Travel Sights and Souvenirs: Sundials

When I was in Buenos Aires in 2010, there was something I couldn’t wait to ask Ale, our city tour guide, an architect by training, about.

The question: “Are there any sundials in the city?”  Ale’s response: “Not that I know of.  Why?” Continue reading “Travel Sights and Souvenirs: Sundials”

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Christchurch Seven and a Half Years after the Earthquake

Christchurch left me with a feeling of early spring, when it’s still chilly at dawn but the sun is definitely warm in the late morning.  When the snow crocus shoots appear, when the buds swell and the light green tiny leaves unfurl. Before the allergies, before the bugs emerge, way before the days start getting shorter. Continue reading “Christchurch Seven and a Half Years after the Earthquake”

Reading “Sapiens”: Extinction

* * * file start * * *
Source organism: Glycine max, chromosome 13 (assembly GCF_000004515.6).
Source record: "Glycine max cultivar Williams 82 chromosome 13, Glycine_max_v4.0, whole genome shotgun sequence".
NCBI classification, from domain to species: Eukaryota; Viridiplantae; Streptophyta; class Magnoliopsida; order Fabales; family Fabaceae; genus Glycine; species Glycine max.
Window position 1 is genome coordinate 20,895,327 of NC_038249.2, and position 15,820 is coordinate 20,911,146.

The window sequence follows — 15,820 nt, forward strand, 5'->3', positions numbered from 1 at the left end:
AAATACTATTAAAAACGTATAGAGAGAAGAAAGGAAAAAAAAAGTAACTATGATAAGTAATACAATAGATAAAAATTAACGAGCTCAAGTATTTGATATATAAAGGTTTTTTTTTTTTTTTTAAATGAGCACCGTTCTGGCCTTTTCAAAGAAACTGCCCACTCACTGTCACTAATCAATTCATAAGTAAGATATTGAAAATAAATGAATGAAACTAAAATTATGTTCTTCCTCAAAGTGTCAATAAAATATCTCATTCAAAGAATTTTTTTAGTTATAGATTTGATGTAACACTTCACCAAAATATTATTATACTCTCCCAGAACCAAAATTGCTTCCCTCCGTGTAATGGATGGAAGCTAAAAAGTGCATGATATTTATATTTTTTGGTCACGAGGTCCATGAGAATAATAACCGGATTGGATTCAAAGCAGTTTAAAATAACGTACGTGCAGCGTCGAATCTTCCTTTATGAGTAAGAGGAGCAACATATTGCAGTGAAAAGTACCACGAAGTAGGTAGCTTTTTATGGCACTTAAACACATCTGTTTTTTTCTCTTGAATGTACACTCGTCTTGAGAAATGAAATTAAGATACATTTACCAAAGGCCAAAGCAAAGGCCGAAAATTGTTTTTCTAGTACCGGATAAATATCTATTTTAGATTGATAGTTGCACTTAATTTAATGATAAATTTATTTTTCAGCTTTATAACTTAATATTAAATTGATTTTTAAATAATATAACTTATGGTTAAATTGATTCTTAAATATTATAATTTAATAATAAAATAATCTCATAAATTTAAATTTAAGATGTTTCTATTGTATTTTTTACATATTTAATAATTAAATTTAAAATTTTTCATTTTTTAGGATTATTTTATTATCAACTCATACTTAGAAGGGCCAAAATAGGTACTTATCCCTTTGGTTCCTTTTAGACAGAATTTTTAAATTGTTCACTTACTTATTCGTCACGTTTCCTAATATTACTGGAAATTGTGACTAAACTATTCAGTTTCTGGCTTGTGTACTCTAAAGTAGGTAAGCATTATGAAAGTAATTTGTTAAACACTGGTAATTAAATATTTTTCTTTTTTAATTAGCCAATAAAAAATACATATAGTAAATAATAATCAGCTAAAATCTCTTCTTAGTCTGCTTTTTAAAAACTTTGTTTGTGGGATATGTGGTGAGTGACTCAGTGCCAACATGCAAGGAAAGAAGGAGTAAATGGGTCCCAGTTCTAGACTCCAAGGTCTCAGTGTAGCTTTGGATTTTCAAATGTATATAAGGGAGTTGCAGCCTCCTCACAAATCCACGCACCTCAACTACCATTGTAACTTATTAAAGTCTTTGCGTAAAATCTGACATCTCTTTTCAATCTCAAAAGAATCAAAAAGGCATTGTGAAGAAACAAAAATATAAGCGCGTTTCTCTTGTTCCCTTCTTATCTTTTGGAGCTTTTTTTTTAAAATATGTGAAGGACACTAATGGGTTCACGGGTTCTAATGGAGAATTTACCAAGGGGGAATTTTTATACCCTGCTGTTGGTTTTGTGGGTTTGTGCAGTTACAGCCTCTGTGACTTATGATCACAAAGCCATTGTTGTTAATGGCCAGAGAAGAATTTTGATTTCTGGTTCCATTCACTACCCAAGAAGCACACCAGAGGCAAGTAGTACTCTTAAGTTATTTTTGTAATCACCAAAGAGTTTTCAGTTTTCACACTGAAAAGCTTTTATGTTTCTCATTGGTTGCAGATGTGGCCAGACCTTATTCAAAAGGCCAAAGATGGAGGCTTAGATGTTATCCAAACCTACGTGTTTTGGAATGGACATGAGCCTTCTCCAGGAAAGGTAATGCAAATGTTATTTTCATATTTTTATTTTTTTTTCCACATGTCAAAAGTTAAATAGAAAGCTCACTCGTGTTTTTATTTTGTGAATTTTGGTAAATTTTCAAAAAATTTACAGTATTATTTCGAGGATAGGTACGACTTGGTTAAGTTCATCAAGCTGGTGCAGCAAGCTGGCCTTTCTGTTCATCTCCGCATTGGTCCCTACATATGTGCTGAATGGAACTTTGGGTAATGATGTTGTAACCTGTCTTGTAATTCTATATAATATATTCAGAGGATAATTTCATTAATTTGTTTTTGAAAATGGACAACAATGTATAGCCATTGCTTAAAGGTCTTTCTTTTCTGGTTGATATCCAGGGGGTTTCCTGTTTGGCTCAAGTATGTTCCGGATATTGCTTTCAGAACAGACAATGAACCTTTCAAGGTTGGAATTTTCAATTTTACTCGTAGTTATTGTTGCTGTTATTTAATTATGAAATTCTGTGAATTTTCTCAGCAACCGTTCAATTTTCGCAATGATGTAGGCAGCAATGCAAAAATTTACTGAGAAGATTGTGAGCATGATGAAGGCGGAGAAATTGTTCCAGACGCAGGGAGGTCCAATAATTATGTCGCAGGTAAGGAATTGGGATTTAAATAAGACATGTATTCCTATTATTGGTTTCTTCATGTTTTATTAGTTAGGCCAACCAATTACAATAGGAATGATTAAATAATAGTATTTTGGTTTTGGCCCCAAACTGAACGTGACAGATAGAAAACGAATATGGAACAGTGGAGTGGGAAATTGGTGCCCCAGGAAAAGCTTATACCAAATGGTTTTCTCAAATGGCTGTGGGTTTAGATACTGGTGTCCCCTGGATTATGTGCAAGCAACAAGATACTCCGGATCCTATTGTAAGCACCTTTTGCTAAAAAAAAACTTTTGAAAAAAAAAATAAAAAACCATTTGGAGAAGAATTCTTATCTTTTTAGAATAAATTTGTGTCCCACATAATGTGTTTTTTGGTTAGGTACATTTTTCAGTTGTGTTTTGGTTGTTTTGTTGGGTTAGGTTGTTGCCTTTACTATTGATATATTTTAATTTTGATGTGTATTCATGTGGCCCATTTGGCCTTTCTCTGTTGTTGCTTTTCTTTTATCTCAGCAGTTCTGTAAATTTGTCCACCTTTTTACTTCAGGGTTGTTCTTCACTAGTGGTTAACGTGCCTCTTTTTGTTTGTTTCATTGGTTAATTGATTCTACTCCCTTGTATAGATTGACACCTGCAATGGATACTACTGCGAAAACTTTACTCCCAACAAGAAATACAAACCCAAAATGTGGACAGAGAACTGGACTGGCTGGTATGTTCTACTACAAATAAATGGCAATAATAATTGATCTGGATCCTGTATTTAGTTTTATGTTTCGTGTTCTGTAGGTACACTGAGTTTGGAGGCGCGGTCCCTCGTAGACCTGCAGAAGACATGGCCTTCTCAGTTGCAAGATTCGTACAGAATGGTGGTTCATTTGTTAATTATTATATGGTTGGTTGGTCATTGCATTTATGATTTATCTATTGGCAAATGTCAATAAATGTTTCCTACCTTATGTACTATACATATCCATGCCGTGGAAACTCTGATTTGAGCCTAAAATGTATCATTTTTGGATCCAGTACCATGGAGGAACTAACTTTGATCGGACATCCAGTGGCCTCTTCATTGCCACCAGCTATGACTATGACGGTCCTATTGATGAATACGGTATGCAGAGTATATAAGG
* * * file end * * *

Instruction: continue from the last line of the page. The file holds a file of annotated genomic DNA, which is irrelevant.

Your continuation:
One of the books I’m reading now is “Sapiens” by Yuval Noah Harari. To be precise, listening to the the audiobook version.

While I occasionally could use a reference for this or that statement, and often feel depressed reading this, it’s a mind-twistingly fascinating read.

For instance.

Continue reading “Reading “Sapiens”: Extinction”

What Comes around Goes Bananas

I wrote this several weeks ago, at a yoga teacher training at the Esalen Institute, in response to the prompt to write a poem or something about everything being connected. At that point I was blissfully offline for two weeks and counting. A day or two before that point we were in silence for 24 hours, which for me included zero screens and no books.

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We are born of mud, we are made of stardust. We are what we eat, what we take in.

I take in coffee, bananas, nuts; letters, words, abstract concepts; lately, little screens.

What comes around goes around. Goes nuts. Goes bananas. Goes words and letters. Goes little screens.

I let go of the little screens, the words, the letters. Maybe loosen the grip on that banana. My eyes drink in the ocean, the mountains, the sky.

I am the ocean, I am mud, I am stardust.

The author looks at the Foveaux Strait. That’s the one between South Island and Stewart Island in New Zealand or between the Tasman Sea and Pacific Ocean, depending how you look at it